(2/1737) Acute Chagas' disease in western Venezuela: a clinical, seroparasitologic, and epidemiologic study.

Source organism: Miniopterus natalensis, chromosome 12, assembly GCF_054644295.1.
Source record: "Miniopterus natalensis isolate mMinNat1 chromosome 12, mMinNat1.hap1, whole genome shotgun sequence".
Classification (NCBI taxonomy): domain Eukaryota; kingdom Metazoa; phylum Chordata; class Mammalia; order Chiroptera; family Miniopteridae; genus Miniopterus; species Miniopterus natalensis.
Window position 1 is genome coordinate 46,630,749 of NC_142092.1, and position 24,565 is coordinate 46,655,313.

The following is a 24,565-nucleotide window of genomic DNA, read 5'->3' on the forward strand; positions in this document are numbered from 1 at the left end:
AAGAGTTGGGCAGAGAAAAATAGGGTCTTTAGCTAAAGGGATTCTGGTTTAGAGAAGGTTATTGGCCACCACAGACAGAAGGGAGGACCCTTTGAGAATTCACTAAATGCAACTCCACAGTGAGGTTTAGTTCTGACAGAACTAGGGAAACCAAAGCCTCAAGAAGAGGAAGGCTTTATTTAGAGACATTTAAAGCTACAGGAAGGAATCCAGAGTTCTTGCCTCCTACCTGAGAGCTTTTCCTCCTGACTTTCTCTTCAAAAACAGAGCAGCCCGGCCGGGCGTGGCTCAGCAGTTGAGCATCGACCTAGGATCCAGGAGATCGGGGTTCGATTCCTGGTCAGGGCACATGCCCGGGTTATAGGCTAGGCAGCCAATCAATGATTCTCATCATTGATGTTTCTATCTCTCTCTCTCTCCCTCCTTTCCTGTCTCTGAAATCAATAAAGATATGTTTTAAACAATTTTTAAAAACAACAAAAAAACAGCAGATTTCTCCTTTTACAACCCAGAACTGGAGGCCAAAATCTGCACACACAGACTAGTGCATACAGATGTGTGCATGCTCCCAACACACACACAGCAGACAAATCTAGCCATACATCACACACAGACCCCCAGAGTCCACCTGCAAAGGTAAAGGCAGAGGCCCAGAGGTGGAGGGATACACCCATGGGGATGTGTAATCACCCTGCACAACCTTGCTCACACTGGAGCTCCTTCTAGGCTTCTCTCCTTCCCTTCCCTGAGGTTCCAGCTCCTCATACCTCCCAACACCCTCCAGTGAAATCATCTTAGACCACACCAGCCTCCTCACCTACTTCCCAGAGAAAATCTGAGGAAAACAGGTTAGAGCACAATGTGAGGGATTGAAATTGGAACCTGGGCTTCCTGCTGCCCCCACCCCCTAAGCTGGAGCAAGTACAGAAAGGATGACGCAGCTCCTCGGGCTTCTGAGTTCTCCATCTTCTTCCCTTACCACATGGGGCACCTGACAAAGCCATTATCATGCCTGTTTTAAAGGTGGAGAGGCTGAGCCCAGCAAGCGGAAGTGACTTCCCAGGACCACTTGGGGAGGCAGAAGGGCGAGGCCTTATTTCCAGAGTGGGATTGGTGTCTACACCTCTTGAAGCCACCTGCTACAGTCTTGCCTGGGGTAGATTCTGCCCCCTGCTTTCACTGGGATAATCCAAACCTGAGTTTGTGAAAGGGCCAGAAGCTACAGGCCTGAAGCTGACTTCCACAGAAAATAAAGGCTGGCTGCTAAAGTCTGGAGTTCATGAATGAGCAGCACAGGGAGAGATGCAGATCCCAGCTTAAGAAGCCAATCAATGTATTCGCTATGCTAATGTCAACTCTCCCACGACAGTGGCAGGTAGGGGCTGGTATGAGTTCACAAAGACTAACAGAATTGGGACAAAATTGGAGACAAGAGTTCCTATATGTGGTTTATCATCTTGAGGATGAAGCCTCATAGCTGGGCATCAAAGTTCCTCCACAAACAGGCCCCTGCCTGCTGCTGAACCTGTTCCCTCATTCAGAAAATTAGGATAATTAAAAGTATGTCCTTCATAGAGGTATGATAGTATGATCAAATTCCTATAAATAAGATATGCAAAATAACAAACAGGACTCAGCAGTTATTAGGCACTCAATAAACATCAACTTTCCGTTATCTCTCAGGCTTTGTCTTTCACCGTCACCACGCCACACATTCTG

A clinical, parasitologic, and serologic study carried out between 1988 and 1996 on 59 acute-phase patients in areas of western Venezuela where Chagas' disease is endemic showed 19 symptomatic patterns or groups of symptoms appearing in combination with different frequencies. The symptomatic pattern with the highest frequency was that showing simultaneously fever, myalgia, headache, and Romana's sign, which was detected in 20% of the acute-phase patients. Asymptomatic individuals and patients with fever as the only sign of the disease made up 15% and 11.9% of the total acute cases, respectively. Statistical correlation analysis revealed that xenodiagnosis and hemoculture were the most reliable and concordant of the five parasitologic methods used; these two methods also showed the highest proportions in detecting any clinical symptomatic pattern in acute-phase patients. A similar high reliability and concordance was obtained with a direct agglutination test, an indirect immunofluorescent antibody test, and an ELISA as serologic tests, which also showed a higher proportion of positive detection of clinical patterns than parasitologic methods (P < 0.001). It is recommended that individuals coming from endemic areas showing mild and/or severe clinical manifestations should be suspected of being in contact or having been in contact with Trypanosoma cruzi, be referred for parasitologic and serologic evaluations to confirm the presumptive clinical diagnosis of acute Chagas' disease, and start specific treatment. The epidemiologic implications of the present findings are discussed and the use of similar methodology to evaluate other areas where Chagas' disease is endemic is suggested. (+info)